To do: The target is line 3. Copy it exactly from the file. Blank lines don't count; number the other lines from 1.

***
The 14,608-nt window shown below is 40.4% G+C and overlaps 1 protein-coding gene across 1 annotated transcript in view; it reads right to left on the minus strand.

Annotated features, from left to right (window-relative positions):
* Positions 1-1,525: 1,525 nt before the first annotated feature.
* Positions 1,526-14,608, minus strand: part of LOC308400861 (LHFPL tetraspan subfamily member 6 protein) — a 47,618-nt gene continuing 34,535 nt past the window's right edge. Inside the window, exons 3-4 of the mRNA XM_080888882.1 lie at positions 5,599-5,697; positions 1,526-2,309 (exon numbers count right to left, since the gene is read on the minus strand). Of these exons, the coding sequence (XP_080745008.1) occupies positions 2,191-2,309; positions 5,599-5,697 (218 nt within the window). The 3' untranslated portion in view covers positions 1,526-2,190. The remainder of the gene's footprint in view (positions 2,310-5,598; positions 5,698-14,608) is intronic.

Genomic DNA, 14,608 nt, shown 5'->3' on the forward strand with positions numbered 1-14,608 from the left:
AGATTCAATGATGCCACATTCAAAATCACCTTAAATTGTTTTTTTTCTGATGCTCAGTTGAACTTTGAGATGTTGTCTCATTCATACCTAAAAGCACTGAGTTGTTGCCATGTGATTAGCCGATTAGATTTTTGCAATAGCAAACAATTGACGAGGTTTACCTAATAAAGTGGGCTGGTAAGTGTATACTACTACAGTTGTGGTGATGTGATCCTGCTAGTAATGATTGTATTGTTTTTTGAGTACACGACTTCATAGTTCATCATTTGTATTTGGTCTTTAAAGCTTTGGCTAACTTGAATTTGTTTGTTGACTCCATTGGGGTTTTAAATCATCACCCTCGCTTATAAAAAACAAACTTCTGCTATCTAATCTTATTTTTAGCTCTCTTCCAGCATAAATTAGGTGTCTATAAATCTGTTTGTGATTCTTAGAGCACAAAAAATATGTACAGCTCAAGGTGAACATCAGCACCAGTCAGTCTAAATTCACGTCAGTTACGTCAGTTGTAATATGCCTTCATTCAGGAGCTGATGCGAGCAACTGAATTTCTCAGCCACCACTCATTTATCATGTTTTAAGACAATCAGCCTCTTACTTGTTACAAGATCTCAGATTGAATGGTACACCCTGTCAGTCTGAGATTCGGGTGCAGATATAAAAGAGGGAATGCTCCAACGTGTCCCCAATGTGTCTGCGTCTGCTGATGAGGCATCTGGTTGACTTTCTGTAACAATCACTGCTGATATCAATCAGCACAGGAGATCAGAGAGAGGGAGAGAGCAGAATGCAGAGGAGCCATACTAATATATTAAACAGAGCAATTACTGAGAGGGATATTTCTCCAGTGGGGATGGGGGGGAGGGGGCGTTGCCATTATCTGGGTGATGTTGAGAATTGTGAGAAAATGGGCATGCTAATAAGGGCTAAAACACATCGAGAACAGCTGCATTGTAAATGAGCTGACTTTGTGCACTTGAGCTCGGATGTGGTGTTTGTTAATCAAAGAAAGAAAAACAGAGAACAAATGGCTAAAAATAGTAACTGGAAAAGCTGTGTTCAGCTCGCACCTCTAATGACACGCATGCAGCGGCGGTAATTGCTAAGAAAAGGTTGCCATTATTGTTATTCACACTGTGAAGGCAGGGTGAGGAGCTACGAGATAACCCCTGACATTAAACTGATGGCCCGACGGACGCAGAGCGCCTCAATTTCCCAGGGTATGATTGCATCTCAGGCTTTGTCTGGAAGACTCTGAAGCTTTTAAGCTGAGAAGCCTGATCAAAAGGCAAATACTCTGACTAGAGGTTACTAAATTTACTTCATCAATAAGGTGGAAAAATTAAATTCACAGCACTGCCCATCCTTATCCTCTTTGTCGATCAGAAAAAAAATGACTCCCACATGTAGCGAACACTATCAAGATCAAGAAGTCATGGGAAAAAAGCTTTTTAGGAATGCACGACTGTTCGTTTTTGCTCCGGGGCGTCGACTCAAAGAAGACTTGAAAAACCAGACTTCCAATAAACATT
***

* Positions 1-1,525: 1,525 nt before the first annotated feature.